Working towards a Group A Streptococcal vaccine: report of a collaborative Trans-Tasman workshop

Moreland, Nicole J., Waddington, Claire S., Williamson, Deborah A., Sriskandan, Shiranee, Smeesters, Pierre R., Proft, Thomas, Steer, Andrew C., Walker, Mark J., Baker, Edward N., Baker, Michael G., Lennon, Diana, Dunbar, Rod and Fraser, John D. (2014) Working towards a Group A Streptococcal vaccine: report of a collaborative Trans-Tasman workshop. Vaccine, 32 30: 3713-3720. doi:10.1016/j.vaccine.2014.05.017


Author Moreland, Nicole J.
Waddington, Claire S.
Williamson, Deborah A.
Sriskandan, Shiranee
Smeesters, Pierre R.
Proft, Thomas
Steer, Andrew C.
Walker, Mark J.
Baker, Edward N.
Baker, Michael G.
Lennon, Diana
Dunbar, Rod
Fraser, John D.
Title Working towards a Group A Streptococcal vaccine: report of a collaborative Trans-Tasman workshop
Journal name Vaccine   Check publisher's open access policy
ISSN 0264-410X
1873-2518
Publication date 2014-06-24
Sub-type Fully published paper
DOI 10.1016/j.vaccine.2014.05.017
Open Access Status Not yet assessed
Volume 32
Issue 30
Start page 3713
End page 3720
Total pages 8
Place of publication London, United Kingdom
Publisher Elsevier
Language eng
Abstract Group A Streptococcus (GAS) infections represent a major public health burden in both developing and developed countries. In Australia and New Zealand GAS associated diseases are serious problems in Indigenous populations and a major cause of health inequality. Political recognition of these inequalities is providing impetus for strategies that reduce GAS disease and the development of a GAS vaccine now has governmental support in both Australia and New Zealand. Accordingly, an expert workshop was convened in March 2013 to consider available data on GAS vaccines. M-protein based vaccines constructed from the hyper-variable N-terminal region (30-valent vaccine) or the conserved C-repeat domain (J8 vaccine) were reviewed together with vaccine candidates identified using multi high-throughput approaches. Performing a comprehensive assessment of regional GAS strain epidemiology, defining the immune correlates of protection, and the establishment of clinical trial sites were identified as critical activities for a Trans-Tasman vaccine development programme.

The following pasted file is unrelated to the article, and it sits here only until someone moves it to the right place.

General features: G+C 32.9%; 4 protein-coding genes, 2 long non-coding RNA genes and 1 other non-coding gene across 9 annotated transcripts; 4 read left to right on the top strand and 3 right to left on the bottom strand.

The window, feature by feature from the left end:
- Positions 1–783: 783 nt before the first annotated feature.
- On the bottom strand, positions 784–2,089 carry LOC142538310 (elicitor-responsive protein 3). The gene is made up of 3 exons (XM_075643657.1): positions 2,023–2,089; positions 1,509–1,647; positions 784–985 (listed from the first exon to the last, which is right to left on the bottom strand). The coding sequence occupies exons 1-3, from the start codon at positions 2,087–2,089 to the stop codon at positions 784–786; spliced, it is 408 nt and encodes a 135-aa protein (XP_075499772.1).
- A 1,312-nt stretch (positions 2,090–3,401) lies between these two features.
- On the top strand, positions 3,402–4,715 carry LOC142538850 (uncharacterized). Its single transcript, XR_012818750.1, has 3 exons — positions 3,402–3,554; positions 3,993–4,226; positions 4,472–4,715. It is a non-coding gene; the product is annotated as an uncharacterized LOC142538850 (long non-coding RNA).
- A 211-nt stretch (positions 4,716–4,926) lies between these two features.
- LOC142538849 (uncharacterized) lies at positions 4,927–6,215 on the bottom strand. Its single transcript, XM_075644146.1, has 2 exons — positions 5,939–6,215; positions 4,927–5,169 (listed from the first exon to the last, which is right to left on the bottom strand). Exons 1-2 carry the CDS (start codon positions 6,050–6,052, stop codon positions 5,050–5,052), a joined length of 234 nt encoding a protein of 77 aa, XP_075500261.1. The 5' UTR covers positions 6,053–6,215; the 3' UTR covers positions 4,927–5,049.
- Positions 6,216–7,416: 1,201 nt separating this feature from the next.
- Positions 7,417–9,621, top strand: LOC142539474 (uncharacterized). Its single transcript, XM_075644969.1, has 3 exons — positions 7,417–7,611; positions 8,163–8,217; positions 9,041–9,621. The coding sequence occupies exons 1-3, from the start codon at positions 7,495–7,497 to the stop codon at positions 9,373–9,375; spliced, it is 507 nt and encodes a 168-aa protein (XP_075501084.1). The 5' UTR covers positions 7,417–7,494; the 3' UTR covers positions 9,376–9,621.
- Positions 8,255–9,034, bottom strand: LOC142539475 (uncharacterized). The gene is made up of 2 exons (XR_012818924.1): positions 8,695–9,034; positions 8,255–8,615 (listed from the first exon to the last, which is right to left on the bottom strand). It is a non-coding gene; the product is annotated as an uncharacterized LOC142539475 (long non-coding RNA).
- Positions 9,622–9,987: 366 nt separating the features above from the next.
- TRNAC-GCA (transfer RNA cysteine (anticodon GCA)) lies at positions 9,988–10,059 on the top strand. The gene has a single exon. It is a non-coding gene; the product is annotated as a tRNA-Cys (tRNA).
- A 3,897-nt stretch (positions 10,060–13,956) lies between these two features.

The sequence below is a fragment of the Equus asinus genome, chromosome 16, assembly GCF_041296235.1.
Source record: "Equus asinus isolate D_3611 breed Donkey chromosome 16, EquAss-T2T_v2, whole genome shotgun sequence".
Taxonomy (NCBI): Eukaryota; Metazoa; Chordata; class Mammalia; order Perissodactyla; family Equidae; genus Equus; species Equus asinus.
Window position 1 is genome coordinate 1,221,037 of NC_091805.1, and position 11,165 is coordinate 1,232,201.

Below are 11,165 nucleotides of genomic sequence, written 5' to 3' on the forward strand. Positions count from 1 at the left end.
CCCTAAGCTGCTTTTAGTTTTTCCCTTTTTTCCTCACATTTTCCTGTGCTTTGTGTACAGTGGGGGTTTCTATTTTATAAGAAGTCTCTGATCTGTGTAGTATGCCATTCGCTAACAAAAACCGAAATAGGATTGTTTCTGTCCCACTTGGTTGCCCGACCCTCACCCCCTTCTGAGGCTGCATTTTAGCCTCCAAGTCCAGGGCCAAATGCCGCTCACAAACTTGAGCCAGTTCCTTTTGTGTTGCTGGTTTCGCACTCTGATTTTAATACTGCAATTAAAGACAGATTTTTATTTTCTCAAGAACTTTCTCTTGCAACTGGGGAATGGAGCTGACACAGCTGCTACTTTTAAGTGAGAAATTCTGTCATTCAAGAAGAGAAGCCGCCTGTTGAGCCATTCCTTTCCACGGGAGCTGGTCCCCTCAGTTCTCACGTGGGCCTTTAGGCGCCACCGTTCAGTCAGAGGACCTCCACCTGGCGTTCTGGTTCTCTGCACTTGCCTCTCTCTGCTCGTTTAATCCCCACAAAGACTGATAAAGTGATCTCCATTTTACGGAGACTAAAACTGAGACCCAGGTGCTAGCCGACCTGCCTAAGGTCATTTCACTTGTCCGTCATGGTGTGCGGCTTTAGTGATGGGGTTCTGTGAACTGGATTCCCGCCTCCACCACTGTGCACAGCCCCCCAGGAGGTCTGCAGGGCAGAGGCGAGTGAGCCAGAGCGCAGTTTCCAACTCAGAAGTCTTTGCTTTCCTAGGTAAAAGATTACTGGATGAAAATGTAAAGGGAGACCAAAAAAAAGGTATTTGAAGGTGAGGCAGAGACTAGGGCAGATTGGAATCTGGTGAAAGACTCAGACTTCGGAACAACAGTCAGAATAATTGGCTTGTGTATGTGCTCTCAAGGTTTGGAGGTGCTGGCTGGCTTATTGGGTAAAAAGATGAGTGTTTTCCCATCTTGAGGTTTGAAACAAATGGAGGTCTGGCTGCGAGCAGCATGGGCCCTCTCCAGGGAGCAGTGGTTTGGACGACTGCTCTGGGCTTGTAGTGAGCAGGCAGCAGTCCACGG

Formatted abstract
Group A Streptococcus (GAS) infections represent a major public health burden in both developing and developed countries. In Australia and New Zealand GAS associated diseases are serious problems in Indigenous populations and a major cause of health inequality. Political recognition of these inequalities is providing impetus for strategies that reduce GAS disease and the development of a GAS vaccine now has governmental support in both Australia and New Zealand. Accordingly, an expert workshop was convened in March 2013 to consider available data on GAS vaccines. M-protein based vaccines constructed from the hyper-variable N-terminal region (30-valent vaccine) or the conserved C-repeat domain (J8 vaccine) were reviewed together with vaccine candidates identified using multi high-throughput approaches. Performing a comprehensive assessment of regional GAS strain epidemiology, defining the immune correlates of protection, and the establishment of clinical trial sites were identified as critical activities for a Trans-Tasman vaccine development programme.
Keyword Streptococcus pyogenes
Vaccine
M protein
Epidemiology
Rheumatic fever
Q-Index Code C1
Q-Index Status Confirmed Code
Grant ID BB/E52708X/1
G0800777
MC_PC_12015
Institutional Status UQ

Document type: Journal Article
Sub-type: Fully published paper
Collections: Official 2015 Collection
School of Chemistry and Molecular Biosciences
 
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Created: Fri, 23 May 2014, 22:04:28 EST by Mrs Louise Nimwegen on behalf of School of Chemistry & Molecular Biosciences